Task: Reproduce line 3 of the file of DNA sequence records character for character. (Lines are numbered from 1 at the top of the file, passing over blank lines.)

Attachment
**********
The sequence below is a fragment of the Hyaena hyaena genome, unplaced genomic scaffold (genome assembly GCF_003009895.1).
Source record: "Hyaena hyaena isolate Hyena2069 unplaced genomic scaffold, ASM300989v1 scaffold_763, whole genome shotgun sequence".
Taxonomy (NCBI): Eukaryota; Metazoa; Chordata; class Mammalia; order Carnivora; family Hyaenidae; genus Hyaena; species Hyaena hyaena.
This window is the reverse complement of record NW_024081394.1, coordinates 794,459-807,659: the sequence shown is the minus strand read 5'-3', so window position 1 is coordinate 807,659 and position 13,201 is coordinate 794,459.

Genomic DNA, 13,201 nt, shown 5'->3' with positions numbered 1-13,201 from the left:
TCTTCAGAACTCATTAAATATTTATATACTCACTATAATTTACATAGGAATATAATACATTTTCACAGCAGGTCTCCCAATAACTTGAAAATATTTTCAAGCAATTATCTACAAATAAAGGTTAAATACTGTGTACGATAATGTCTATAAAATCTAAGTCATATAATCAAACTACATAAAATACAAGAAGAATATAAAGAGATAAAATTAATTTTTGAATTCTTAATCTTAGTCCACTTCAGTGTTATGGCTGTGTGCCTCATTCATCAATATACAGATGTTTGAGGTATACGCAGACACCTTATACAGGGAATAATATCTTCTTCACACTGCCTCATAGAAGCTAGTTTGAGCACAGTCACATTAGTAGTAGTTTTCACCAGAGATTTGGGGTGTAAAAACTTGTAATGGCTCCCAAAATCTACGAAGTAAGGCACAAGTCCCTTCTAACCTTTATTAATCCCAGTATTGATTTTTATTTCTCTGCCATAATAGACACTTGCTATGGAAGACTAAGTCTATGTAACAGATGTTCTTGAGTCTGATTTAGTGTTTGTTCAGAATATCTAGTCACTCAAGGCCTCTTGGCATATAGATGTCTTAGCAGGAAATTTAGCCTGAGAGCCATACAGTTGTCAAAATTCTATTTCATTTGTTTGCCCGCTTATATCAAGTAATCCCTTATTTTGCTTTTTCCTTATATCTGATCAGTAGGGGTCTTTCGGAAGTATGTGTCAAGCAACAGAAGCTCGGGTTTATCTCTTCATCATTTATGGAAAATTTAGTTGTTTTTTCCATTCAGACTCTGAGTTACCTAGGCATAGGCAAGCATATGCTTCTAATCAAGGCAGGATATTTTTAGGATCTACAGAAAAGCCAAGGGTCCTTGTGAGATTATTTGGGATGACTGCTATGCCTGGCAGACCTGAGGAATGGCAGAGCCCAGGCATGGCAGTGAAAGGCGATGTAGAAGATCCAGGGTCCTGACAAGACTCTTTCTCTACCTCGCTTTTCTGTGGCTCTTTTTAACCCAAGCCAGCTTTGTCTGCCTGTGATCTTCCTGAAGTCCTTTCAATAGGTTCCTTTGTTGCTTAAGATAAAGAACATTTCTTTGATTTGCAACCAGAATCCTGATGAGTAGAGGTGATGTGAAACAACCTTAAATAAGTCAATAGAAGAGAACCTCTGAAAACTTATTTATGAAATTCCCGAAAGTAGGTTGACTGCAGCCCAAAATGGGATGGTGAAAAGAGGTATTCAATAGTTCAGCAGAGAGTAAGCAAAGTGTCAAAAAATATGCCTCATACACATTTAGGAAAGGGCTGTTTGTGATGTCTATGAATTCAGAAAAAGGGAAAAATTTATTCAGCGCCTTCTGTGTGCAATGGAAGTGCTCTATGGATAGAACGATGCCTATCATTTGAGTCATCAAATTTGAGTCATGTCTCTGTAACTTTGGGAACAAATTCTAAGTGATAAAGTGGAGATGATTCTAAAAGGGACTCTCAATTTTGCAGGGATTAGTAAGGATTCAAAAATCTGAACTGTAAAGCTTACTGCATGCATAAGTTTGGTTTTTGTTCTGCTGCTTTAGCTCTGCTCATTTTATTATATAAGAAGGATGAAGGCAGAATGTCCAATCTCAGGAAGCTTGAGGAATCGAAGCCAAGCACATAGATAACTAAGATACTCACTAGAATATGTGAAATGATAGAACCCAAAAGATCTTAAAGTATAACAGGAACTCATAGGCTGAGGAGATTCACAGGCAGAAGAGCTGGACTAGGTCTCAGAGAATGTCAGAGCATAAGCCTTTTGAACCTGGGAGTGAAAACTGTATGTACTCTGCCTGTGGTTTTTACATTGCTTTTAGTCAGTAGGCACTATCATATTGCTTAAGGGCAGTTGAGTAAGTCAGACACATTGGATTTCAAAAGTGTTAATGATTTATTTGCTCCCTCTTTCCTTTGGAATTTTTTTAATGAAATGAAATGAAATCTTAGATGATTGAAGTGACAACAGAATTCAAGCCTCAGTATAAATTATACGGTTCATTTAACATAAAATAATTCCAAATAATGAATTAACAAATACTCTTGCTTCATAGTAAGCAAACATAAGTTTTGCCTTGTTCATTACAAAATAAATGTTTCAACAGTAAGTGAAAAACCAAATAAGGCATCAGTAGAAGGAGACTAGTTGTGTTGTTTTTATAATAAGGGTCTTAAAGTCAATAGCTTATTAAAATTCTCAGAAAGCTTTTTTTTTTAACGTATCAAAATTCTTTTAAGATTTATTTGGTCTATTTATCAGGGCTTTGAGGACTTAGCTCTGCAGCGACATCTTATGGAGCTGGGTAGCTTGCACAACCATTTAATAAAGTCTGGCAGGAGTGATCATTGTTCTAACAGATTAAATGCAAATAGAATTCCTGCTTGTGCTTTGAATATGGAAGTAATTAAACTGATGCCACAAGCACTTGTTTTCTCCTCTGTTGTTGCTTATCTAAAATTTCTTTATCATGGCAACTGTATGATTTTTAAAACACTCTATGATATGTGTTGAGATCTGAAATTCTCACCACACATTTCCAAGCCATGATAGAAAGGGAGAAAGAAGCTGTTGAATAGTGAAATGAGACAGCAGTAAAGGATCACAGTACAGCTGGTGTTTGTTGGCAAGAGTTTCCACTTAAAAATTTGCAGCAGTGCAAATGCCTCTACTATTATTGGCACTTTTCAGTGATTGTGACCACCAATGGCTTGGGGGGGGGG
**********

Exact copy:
Taxonomy (NCBI): Eukaryota; Metazoa; Chordata; class Mammalia; order Carnivora; family Hyaenidae; genus Hyaena; species Hyaena hyaena.